Philly health commissioner to voters: Wear a mask, follow COVID safety advice

"No one is going to take away your right to vote" even if you have symptoms, Farley said.
PHILADELPHIA (WPVI) -- With just days to go until the 2020 presidential election and COVID cases rising in Philadelphia, the city's health commissioner gave advice to voting safely in the pandemic.

Philadelphia Health Commissioner Dr. Thomas Farley said Thursday the health department has worked with the City Commissioners to create a safety plan for voters.

Farley said voters should wear a mask at all times: at the polling place, while waiting to vote, while voting, and when leaving the polling place.

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He said voters should stay six apart from others, whether indoors or outdoors. Farley said while outdoors is a safer option, masks and social distancing should still be in place.

Voters should expect to have to wait outside their polling place until they are told to come inside and vote due to spacing. Farley said to bundle up if it's going to be chilly.

"The poll workers will be trying to prevent crowding indoors as a safety measure," Farley said.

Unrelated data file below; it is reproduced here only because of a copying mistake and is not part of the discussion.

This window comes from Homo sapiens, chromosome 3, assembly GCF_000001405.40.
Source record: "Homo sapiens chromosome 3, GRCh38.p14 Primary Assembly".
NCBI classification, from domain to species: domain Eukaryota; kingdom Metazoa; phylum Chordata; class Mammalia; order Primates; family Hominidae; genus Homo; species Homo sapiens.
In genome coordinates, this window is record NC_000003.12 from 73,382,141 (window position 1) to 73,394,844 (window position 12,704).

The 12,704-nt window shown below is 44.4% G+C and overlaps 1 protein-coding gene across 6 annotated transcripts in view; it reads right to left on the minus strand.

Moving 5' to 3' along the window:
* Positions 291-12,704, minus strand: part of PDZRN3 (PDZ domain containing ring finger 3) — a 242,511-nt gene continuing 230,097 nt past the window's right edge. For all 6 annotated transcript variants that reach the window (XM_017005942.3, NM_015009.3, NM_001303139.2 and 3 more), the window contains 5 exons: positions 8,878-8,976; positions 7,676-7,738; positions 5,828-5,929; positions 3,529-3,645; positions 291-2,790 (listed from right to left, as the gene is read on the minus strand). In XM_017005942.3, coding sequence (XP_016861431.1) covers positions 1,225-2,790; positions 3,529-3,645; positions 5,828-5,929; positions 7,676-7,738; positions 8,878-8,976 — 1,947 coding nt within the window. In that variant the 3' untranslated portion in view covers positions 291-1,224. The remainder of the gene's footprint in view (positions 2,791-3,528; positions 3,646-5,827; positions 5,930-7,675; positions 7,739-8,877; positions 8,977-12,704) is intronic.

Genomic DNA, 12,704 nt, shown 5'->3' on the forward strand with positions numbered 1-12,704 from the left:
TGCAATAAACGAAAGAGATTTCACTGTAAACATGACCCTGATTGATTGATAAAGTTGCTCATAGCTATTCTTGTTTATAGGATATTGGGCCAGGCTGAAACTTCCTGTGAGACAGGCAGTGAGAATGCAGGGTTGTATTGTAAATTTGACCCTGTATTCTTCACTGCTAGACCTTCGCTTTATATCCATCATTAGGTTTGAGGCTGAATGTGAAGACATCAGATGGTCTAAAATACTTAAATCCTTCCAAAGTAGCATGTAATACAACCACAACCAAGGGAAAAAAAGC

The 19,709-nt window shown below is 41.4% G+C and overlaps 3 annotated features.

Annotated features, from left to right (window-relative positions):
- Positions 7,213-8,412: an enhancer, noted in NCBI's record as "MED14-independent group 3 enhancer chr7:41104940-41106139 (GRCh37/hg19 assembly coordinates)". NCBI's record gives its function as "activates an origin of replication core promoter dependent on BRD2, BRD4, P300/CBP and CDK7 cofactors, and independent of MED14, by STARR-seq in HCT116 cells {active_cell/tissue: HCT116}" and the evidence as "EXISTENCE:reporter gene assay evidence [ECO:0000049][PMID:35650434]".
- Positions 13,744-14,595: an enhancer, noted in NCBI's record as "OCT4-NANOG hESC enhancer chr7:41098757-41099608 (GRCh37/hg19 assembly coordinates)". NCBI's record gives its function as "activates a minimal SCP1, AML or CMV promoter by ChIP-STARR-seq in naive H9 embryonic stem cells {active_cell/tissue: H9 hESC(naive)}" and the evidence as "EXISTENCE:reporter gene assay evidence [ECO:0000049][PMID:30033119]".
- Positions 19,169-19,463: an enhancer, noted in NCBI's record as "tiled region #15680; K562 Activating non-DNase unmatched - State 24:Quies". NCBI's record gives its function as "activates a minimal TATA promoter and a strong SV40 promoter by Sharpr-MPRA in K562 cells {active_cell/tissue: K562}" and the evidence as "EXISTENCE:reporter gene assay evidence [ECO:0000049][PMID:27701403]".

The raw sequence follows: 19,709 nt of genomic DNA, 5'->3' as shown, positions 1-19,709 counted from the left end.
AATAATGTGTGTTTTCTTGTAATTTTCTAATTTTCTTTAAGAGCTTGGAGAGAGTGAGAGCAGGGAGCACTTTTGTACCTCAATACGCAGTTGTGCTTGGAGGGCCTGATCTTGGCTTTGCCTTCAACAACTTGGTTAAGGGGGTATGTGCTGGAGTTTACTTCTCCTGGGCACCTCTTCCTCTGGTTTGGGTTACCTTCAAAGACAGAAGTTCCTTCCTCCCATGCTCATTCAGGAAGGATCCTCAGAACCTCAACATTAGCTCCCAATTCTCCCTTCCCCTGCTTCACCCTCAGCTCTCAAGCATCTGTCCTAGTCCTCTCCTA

Each voter will be given disposable gloves to use when signing in with a pen and when at the voting machine.

Philadelphia voters are urged to spend no more time than necessary to vote at their polling place.

Farley suggested voters should read their ballots ahead of the time so they are aware of the races and city questions.

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"Take as much time as you need to vote, we don't want to curtail that, but as soon as you're done voting, then leave so other people can come in and vote," Farley said.

Farley said voters arriving at a polling site with a fever, cough, shortness of breath, or another symptom should tell poll workers.

"You can still vote. No one is going to take away your right to vote. But you may need additional help and additional procedures so you can vote in a way that's safe," Farley said.

Farley said the sites may have alternative procedures for a person with symptoms to vote including emergency absentee ballots.

Farley said there is separate advice for poll workers and watchers in a packet that each will receive.

In addition, there will be rovers trained by the health department to assist with any questions about COVID safety at the polling places.
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